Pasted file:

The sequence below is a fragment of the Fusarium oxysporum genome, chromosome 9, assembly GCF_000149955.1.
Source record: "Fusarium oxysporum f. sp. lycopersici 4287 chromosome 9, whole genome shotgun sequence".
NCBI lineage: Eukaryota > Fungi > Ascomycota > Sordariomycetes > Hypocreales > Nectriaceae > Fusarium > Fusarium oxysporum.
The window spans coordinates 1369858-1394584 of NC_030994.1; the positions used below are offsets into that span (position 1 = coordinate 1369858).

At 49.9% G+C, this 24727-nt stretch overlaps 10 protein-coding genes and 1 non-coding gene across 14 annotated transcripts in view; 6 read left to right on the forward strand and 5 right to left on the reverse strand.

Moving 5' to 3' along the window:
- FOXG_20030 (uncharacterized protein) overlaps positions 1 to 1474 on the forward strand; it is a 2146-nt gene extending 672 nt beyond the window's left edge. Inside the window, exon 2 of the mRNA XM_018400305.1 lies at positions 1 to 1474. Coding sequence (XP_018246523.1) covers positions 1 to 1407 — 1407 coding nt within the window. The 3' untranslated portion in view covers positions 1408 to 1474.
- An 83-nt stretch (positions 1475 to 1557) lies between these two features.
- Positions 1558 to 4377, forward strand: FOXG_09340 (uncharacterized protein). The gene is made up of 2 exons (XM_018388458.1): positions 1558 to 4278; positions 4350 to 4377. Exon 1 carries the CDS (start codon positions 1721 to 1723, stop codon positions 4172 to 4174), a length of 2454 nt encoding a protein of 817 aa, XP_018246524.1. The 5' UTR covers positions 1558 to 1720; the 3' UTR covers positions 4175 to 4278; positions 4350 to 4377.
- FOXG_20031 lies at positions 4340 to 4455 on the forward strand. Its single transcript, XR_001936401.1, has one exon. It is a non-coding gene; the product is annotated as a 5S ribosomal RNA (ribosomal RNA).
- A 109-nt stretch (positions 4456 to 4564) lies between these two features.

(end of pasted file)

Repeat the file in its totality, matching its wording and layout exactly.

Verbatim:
The sequence below is a fragment of the Fusarium oxysporum genome, chromosome 9, assembly GCF_000149955.1.
Source record: "Fusarium oxysporum f. sp. lycopersici 4287 chromosome 9, whole genome shotgun sequence".
NCBI lineage: Eukaryota > Fungi > Ascomycota > Sordariomycetes > Hypocreales > Nectriaceae > Fusarium > Fusarium oxysporum.
The window spans coordinates 1369858-1394584 of NC_030994.1; the positions used below are offsets into that span (position 1 = coordinate 1369858).

At 49.9% G+C, this 24727-nt stretch overlaps 10 protein-coding genes and 1 non-coding gene across 14 annotated transcripts in view; 6 read left to right on the forward strand and 5 right to left on the reverse strand.

Moving 5' to 3' along the window:
- FOXG_20030 (uncharacterized protein) overlaps positions 1 to 1474 on the forward strand; it is a 2146-nt gene extending 672 nt beyond the window's left edge. Inside the window, exon 2 of the mRNA XM_018400305.1 lies at positions 1 to 1474. Coding sequence (XP_018246523.1) covers positions 1 to 1407 — 1407 coding nt within the window. The 3' untranslated portion in view covers positions 1408 to 1474.
- An 83-nt stretch (positions 1475 to 1557) lies between these two features.
- Positions 1558 to 4377, forward strand: FOXG_09340 (uncharacterized protein). The gene is made up of 2 exons (XM_018388458.1): positions 1558 to 4278; positions 4350 to 4377. Exon 1 carries the CDS (start codon positions 1721 to 1723, stop codon positions 4172 to 4174), a length of 2454 nt encoding a protein of 817 aa, XP_018246524.1. The 5' UTR covers positions 1558 to 1720; the 3' UTR covers positions 4175 to 4278; positions 4350 to 4377.
- FOXG_20031 lies at positions 4340 to 4455 on the forward strand. Its single transcript, XR_001936401.1, has one exon. It is a non-coding gene; the product is annotated as a 5S ribosomal RNA (ribosomal RNA).
- A 109-nt stretch (positions 4456 to 4564) lies between these two features.